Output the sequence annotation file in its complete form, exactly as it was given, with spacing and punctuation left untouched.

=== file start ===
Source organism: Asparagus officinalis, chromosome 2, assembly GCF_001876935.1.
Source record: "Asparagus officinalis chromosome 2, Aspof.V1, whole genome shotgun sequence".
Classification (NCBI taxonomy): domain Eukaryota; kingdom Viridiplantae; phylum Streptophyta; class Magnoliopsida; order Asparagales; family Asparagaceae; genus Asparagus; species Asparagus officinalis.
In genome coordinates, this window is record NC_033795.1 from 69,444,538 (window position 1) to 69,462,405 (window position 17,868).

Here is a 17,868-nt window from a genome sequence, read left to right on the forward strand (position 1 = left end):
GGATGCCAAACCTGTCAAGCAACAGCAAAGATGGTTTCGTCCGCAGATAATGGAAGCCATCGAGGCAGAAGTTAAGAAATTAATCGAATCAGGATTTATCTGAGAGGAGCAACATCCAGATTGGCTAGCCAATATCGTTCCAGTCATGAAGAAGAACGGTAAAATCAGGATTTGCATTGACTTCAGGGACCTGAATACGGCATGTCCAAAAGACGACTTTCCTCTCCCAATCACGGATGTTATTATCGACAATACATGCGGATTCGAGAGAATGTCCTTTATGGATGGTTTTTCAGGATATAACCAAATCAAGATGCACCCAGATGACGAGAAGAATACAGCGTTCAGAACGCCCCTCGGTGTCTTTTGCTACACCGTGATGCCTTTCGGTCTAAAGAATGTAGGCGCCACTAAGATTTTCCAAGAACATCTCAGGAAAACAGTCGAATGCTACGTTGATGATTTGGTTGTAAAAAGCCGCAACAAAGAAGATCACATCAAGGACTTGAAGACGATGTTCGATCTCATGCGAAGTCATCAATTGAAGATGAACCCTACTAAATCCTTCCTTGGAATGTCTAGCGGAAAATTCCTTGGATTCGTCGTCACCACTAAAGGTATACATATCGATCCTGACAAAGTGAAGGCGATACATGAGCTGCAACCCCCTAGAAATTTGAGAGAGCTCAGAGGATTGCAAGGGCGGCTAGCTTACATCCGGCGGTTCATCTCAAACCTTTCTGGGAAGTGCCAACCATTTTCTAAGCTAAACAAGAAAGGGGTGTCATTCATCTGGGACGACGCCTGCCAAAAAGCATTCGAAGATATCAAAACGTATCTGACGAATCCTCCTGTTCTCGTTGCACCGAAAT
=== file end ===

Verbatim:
Source organism: Asparagus officinalis, chromosome 2, assembly GCF_001876935.1.
Source record: "Asparagus officinalis chromosome 2, Aspof.V1, whole genome shotgun sequence".
Classification (NCBI taxonomy): domain Eukaryota; kingdom Viridiplantae; phylum Streptophyta; class Magnoliopsida; order Asparagales; family Asparagaceae; genus Asparagus; species Asparagus officinalis.
In genome coordinates, this window is record NC_033795.1 from 69,444,538 (window position 1) to 69,462,405 (window position 17,868).

Here is a 17,868-nt window from a genome sequence, read left to right on the forward strand (position 1 = left end):
GGATGCCAAACCTGTCAAGCAACAGCAAAGATGGTTTCGTCCGCAGATAATGGAAGCCATCGAGGCAGAAGTTAAGAAATTAATCGAATCAGGATTTATCTGAGAGGAGCAACATCCAGATTGGCTAGCCAATATCGTTCCAGTCATGAAGAAGAACGGTAAAATCAGGATTTGCATTGACTTCAGGGACCTGAATACGGCATGTCCAAAAGACGACTTTCCTCTCCCAATCACGGATGTTATTATCGACAATACATGCGGATTCGAGAGAATGTCCTTTATGGATGGTTTTTCAGGATATAACCAAATCAAGATGCACCCAGATGACGAGAAGAATACAGCGTTCAGAACGCCCCTCGGTGTCTTTTGCTACACCGTGATGCCTTTCGGTCTAAAGAATGTAGGCGCCACTAAGATTTTCCAAGAACATCTCAGGAAAACAGTCGAATGCTACGTTGATGATTTGGTTGTAAAAAGCCGCAACAAAGAAGATCACATCAAGGACTTGAAGACGATGTTCGATCTCATGCGAAGTCATCAATTGAAGATGAACCCTACTAAATCCTTCCTTGGAATGTCTAGCGGAAAATTCCTTGGATTCGTCGTCACCACTAAAGGTATACATATCGATCCTGACAAAGTGAAGGCGATACATGAGCTGCAACCCCCTAGAAATTTGAGAGAGCTCAGAGGATTGCAAGGGCGGCTAGCTTACATCCGGCGGTTCATCTCAAACCTTTCTGGGAAGTGCCAACCATTTTCTAAGCTAAACAAGAAAGGGGTGTCATTCATCTGGGACGACGCCTGCCAAAAAGCATTCGAAGATATCAAAACGTATCTGACGAATCCTCCTGTTCTCGTTGCACCGAAAT